Tête-à-Cul (Paris, spring 2014)


Bone (boar-doe), balloon, epoxy

42 x 30 x 20 cm (16 9/16 x 11 13/16 x 7 7/8 in.)

A boar’s jaw and a deer’s pelvis are intertwined. An inflated balloon fills the empty space left by this composition. It looks like a growth, a swollen belly, attached to the rest by epoxy. A thin coat of yellowish paint unites the whole suspended from the ceiling by a folded hanger. Chimera, sick organ or condensed body, Jean-Luc Moulène's Tête-à-cul (Paris, Spring 2014) is radically different from appealing and aesthetically pleasing works.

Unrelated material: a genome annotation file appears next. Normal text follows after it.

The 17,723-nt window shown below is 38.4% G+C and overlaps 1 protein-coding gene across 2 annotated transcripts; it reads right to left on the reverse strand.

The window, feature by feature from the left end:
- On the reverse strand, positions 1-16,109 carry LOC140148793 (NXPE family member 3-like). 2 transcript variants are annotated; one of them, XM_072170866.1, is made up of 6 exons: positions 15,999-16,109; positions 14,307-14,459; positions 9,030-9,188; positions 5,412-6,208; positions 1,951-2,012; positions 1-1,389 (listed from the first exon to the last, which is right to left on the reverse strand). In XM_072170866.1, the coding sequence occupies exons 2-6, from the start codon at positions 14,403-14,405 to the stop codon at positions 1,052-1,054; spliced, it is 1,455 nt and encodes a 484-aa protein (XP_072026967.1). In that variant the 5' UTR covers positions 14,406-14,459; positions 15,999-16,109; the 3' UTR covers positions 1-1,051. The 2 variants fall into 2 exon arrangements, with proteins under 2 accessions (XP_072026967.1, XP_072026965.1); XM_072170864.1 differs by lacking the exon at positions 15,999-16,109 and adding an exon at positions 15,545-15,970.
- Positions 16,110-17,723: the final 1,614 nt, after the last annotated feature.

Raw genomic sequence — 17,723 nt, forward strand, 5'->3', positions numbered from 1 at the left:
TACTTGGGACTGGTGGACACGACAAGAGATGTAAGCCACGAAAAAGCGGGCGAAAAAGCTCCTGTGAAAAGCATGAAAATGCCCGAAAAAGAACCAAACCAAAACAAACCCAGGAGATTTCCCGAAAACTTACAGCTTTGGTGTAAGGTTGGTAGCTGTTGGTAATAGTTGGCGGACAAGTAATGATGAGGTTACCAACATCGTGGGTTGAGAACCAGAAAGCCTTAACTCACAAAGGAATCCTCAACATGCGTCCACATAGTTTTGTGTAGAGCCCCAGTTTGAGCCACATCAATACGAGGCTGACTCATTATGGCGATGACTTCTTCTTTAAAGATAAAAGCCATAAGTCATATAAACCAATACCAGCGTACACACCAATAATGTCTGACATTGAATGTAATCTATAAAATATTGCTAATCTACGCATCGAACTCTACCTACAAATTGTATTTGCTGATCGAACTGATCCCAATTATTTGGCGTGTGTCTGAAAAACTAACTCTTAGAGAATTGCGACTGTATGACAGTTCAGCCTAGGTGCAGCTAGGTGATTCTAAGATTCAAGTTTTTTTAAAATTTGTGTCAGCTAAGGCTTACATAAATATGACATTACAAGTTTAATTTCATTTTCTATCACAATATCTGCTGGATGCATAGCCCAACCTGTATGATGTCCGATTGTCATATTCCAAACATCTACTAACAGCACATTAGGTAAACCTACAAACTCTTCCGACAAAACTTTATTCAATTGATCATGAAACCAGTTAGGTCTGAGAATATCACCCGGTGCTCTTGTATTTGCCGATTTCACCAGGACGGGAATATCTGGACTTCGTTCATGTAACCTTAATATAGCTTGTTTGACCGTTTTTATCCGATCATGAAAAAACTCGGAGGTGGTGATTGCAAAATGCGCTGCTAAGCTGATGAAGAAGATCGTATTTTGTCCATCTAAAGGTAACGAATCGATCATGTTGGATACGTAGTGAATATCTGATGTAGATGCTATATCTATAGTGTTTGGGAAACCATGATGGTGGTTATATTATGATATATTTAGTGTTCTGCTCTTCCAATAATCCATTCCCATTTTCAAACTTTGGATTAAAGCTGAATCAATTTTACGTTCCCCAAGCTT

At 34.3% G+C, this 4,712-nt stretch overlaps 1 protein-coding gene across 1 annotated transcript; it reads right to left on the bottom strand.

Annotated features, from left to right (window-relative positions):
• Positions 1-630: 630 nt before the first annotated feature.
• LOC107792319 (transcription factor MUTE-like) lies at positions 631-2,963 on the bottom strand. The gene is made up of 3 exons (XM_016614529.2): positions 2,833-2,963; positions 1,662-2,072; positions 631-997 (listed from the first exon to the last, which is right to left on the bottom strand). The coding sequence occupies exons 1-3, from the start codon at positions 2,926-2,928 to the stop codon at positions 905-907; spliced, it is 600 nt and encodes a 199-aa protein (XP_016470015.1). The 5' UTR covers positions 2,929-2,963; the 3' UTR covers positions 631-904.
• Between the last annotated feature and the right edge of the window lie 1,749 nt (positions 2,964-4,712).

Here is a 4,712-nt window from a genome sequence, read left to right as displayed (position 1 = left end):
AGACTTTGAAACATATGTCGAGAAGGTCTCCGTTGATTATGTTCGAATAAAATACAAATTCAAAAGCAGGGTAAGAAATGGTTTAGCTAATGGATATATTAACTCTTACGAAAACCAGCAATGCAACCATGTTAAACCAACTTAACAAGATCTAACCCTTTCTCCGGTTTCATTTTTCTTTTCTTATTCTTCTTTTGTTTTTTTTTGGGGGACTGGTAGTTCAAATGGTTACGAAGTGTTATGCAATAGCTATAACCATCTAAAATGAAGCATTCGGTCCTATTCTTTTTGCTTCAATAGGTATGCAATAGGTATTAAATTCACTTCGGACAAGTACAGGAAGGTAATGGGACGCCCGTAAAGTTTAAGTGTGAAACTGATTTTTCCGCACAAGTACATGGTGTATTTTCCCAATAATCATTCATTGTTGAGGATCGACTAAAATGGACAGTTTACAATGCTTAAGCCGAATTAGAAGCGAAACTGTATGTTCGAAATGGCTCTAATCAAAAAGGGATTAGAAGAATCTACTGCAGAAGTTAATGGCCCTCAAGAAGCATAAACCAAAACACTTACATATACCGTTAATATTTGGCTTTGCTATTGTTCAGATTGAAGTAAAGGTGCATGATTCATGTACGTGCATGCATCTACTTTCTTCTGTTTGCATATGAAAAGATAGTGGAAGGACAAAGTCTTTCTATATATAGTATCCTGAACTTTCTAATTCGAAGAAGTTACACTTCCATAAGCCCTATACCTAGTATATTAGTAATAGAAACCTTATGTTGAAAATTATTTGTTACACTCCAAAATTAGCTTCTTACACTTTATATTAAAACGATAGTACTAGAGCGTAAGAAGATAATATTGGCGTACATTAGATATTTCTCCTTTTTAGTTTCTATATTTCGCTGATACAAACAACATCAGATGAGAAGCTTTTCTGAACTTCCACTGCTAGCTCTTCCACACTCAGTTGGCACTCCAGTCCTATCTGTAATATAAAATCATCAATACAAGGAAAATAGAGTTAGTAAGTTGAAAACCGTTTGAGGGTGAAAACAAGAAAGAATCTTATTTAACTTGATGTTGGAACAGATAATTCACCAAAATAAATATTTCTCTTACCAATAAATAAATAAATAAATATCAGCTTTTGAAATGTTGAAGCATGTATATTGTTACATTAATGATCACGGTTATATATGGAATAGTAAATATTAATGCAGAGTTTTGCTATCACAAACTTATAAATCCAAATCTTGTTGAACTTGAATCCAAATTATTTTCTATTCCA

His singular career defies traditional artistic labels. He invents a stylistic language where breaks and disjunctions offer a critical look at the artist’s status and the art world. Far from the perfect body of ancient sculptures, Tête-à-cul is an absurd, confusing organic assemblage, a post-humanist body.

Tête-à-cul (Paris, Spring 2014) was first exhibited by the Pinault Collection in 2015 at the "Slip of the Tongue" exhibition at the Punta della Dogana.